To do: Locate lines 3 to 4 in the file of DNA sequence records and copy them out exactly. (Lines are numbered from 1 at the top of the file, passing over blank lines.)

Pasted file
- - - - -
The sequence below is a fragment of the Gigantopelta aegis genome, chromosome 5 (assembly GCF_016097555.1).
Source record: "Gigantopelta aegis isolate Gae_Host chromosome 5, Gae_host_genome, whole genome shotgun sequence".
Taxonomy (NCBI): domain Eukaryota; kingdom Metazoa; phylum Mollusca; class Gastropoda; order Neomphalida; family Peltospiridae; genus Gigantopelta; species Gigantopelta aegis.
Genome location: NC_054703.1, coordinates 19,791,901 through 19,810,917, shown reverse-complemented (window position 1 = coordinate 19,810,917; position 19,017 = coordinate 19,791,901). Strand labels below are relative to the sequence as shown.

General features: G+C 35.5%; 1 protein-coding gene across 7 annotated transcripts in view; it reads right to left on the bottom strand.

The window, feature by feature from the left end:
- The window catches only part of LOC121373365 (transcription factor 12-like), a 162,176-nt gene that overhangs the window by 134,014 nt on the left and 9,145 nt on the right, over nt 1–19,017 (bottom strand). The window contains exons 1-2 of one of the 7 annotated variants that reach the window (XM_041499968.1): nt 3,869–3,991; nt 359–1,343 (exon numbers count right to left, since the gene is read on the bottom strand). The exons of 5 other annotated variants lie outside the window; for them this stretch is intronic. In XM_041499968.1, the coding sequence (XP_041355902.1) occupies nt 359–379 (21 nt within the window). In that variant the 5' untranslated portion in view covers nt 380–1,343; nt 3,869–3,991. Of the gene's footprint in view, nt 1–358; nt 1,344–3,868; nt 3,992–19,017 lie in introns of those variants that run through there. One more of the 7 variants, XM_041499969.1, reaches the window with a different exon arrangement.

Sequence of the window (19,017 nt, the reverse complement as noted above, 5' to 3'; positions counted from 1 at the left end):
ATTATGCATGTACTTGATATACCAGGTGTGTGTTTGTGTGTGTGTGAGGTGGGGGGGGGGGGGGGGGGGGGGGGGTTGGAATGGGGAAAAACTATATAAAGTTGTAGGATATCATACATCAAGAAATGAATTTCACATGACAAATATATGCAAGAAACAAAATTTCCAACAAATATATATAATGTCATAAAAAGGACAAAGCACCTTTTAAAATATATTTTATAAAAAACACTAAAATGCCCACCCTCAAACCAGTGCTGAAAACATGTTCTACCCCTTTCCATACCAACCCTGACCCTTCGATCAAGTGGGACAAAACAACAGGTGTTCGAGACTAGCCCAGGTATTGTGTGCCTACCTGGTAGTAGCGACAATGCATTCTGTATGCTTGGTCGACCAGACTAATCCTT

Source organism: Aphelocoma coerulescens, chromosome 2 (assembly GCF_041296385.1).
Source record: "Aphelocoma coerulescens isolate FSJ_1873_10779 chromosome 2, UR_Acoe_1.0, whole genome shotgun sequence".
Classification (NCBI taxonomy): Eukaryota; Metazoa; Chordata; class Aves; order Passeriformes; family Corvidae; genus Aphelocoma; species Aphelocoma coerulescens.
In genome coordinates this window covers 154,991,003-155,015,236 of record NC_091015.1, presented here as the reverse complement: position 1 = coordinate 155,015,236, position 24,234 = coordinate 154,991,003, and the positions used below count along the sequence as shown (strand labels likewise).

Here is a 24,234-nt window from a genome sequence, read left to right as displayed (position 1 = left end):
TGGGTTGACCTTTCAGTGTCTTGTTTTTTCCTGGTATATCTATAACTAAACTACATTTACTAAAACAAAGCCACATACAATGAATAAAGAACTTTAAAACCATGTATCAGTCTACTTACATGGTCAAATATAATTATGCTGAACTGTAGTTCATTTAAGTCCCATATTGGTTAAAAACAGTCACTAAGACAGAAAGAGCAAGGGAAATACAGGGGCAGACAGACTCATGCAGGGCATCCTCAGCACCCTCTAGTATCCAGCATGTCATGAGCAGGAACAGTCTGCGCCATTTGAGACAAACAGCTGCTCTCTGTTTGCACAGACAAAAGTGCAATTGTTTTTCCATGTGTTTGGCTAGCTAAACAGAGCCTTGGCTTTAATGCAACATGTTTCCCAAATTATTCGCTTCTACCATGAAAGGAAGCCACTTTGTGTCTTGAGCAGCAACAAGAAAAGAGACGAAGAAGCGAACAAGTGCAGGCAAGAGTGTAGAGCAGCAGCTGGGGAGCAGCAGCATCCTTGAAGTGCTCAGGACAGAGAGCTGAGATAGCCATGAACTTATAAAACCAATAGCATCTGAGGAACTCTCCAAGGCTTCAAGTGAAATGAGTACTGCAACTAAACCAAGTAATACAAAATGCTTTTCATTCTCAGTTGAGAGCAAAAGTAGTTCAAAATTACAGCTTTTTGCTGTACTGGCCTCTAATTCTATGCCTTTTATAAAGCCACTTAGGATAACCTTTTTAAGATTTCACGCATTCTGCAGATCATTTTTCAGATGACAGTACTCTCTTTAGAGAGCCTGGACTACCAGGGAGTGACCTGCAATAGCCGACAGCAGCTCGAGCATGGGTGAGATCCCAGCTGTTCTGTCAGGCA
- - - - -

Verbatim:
Taxonomy (NCBI): domain Eukaryota; kingdom Metazoa; phylum Mollusca; class Gastropoda; order Neomphalida; family Peltospiridae; genus Gigantopelta; species Gigantopelta aegis.
Genome location: NC_054703.1, coordinates 19,791,901 through 19,810,917, shown reverse-complemented (window position 1 = coordinate 19,810,917; position 19,017 = coordinate 19,791,901). Strand labels below are relative to the sequence as shown.